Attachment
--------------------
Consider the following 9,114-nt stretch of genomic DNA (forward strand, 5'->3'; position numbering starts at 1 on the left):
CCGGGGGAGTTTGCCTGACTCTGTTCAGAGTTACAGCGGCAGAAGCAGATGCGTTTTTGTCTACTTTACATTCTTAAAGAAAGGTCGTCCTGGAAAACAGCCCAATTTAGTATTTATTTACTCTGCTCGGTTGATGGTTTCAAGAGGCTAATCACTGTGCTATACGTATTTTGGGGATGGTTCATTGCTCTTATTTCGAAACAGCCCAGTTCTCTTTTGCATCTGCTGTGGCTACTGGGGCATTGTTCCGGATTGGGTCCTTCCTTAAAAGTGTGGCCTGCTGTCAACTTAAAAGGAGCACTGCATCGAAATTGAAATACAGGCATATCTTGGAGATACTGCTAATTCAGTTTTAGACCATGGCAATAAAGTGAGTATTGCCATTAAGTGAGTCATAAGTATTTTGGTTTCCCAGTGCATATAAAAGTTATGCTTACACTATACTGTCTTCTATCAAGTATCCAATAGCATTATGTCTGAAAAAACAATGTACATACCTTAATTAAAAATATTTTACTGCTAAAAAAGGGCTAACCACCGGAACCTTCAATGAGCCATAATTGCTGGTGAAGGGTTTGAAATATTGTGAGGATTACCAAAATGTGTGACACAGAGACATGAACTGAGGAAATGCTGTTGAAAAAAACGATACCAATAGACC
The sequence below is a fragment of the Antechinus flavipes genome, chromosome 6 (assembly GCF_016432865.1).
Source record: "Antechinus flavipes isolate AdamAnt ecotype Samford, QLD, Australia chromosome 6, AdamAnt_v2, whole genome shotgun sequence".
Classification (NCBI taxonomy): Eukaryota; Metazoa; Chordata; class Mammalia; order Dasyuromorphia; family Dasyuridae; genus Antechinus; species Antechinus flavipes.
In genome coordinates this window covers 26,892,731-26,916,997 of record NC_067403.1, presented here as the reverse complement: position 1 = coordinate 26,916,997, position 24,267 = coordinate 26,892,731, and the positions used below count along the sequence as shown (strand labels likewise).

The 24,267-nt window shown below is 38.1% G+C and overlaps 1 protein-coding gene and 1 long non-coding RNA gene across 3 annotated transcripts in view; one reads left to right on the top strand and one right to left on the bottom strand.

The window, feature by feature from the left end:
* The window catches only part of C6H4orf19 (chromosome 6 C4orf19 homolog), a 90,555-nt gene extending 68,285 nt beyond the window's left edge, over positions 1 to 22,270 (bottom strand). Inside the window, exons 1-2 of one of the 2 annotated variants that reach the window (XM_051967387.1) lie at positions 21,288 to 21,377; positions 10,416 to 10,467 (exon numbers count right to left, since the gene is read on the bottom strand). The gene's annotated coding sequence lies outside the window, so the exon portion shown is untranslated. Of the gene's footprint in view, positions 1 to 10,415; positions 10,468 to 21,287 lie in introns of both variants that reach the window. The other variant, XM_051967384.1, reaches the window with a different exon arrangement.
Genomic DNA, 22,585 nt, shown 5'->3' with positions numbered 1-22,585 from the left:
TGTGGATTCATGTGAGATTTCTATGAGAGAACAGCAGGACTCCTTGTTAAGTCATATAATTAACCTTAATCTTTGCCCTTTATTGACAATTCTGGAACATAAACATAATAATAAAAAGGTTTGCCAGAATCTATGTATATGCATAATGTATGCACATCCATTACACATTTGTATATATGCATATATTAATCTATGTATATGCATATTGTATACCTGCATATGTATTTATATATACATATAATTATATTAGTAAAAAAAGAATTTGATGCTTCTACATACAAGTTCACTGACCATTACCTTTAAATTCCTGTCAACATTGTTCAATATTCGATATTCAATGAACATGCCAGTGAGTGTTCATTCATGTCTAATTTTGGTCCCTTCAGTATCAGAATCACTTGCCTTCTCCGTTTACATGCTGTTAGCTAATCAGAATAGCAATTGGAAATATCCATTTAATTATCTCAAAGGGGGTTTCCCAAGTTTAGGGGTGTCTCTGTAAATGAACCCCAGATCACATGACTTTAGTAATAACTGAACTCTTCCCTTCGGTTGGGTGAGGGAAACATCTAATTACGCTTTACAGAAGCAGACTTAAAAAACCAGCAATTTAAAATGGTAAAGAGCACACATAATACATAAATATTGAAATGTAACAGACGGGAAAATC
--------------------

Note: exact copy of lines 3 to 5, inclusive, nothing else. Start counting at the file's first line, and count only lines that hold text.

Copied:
The sequence below is a fragment of the Antechinus flavipes genome, chromosome 6 (assembly GCF_016432865.1).
Source record: "Antechinus flavipes isolate AdamAnt ecotype Samford, QLD, Australia chromosome 6, AdamAnt_v2, whole genome shotgun sequence".
Classification (NCBI taxonomy): Eukaryota; Metazoa; Chordata; class Mammalia; order Dasyuromorphia; family Dasyuridae; genus Antechinus; species Antechinus flavipes.